While few of Virginia’s season statistics are inspiring – the Cavs rank 80th or worse in 13 statistical categories – the team has been at its best when finding success on the ground behind veteran tailback Kevin Parks, quarterback David Watford and newcomer Taquan Mizzell.
Virginia churned out 37 rushing yards on nine carries on its opening drive before punting away. It would take the Cavaliers another nine possessions and 35:59 of game time to match that rushing total. By that point, late in the third quarter, North Carolina held a 35-7 lead.
Gap integrity was a consistent theme during postgame interviews for the Tar Heels.
“We’ve got guys that are taking care of their responsibility and not trying to do something that they’re not supposed to do,” head coach Larry Fedora said. “If I’ve got the B-gap, I don’t need to help over here in the A-gap. Just take care of your job. We’re doing a much better job of that, therefore you see a lot less explosive plays.”
Senior defensive end Kareem Martin indicated that Virginia’s initial success was due to Parks’s ability to cut back on the zone read play.
“Control the line of scrimmage and have the linebackers fill the holes,” Martin said in describing what worked for UNC up front. “I think we struggled in that on the first drive, but we came to the sideline and fixed it and we didn’t have a problem with it for the rest of the game.”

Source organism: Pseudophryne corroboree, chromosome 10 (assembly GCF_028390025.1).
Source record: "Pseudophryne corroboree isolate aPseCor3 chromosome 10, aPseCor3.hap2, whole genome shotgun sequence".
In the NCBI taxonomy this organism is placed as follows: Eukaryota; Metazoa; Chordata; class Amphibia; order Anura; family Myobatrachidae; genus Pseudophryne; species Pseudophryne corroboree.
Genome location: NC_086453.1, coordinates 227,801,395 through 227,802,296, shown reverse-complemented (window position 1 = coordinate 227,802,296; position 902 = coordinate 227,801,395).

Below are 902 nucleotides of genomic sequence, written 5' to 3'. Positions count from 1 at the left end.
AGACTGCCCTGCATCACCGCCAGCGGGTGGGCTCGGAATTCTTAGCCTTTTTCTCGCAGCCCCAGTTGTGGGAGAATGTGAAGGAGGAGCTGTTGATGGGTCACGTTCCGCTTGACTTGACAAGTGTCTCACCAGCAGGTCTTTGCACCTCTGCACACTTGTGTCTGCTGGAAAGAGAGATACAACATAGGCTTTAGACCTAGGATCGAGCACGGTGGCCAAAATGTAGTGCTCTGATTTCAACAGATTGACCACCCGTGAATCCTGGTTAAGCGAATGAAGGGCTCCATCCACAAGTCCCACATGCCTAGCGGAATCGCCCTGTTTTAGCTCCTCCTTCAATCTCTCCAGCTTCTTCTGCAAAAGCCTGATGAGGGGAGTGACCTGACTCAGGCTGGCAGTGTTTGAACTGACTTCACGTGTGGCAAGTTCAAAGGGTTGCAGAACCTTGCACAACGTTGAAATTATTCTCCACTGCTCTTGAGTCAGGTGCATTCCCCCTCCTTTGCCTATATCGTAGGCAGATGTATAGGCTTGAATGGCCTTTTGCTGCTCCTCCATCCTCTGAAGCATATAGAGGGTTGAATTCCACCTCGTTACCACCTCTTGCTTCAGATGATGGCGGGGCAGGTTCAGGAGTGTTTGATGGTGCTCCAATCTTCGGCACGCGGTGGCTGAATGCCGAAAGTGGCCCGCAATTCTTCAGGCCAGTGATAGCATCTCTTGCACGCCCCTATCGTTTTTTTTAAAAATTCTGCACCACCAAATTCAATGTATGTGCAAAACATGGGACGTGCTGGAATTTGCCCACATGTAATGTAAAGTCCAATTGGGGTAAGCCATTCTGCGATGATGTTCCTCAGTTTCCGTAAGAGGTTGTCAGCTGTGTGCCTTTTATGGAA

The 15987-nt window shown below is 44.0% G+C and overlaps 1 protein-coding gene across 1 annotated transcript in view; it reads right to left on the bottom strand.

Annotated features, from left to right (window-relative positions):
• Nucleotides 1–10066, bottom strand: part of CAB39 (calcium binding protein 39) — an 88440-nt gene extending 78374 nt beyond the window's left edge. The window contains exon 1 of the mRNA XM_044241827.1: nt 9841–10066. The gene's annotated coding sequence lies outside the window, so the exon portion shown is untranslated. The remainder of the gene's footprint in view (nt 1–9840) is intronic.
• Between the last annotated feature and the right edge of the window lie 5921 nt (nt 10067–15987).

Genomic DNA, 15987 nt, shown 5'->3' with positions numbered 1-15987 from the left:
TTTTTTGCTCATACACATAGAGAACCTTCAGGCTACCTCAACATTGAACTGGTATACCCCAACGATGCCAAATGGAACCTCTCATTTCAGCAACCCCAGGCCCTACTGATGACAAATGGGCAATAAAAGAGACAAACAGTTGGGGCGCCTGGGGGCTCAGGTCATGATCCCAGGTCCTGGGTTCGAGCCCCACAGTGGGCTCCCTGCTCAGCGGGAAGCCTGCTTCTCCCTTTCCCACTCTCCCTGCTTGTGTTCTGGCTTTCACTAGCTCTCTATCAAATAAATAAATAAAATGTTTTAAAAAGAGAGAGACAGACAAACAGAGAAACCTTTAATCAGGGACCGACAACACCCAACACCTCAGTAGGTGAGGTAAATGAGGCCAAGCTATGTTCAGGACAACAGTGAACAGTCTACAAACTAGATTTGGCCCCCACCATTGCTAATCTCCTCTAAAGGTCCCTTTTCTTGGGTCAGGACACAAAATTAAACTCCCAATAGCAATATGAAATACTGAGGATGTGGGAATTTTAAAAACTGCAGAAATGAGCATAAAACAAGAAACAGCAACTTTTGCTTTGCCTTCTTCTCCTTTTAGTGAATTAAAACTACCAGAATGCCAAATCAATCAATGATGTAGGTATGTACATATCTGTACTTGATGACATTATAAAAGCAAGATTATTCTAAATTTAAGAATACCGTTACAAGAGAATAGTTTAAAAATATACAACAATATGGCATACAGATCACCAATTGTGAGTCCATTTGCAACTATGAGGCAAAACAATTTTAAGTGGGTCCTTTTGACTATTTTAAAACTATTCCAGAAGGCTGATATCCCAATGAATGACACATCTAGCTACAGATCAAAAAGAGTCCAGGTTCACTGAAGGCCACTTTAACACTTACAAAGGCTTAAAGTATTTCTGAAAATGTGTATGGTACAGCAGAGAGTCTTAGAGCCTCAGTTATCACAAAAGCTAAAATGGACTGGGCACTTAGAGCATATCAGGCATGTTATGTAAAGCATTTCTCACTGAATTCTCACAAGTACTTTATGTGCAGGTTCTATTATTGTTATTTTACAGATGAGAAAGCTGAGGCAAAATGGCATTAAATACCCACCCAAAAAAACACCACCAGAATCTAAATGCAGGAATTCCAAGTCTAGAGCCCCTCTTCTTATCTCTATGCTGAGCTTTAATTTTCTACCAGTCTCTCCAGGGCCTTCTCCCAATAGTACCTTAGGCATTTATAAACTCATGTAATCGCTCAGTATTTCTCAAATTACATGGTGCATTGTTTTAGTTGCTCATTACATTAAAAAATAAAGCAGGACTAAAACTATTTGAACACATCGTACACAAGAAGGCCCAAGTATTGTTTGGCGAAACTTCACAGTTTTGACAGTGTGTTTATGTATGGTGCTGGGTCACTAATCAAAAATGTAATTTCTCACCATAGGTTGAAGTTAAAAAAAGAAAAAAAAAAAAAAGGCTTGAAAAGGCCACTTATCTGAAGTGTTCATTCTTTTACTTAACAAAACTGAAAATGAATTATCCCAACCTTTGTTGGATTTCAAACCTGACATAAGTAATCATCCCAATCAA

UNC was able to get pressure along the defensive line - Martin (3 tkl, 2 QBH) and Bandit Norkeithus Otis (4 tkl, 3 TFL, 2 sacks) were particularly disruptive – and therefore didn’t have to call many blitzes, according to middle linebacker Jeff Schoettmer.
Combine the ability of the front four to stonewall UVa’s offensive line with a streamlined defensive game plan designed to simplify and the final result can be effective, as Saturday’s win proved.
“Everyone was just doing their assignment,” Schoettmer said. “Everyone has a gap. It goes back to us making less mistakes as a defense. We’ll see on film tomorrow, but not many mistakes were made - critical mistakes – like we had earlier in the year. We’re coming together as a defense and we have confidence.”
Even with players in the proper positions earlier in the season, however, UNC was losing far too many 1-on-1 battles at the point of attack due to poor tackling. Schoettmer indicated the players that were missing tackles earlier in the season went to work in the film room and improved their technique through repetition.
Those efforts are beginning to translate to the field on Saturdays.
The Cavaliers finished with 112 rushing yards on 40 carries. Kevin Parks broke the triple-digit plateau with 100 yards and a touchdown on 24 carries, although the junior ran for 69 yards on 19 carries (3.6 yards per carry) after the opening possession.
UVa's 112 rushing yards is the second-fewest UNC has allowed this season. The Tar Heels held Virginia Tech to 48 yards on Oct. 5.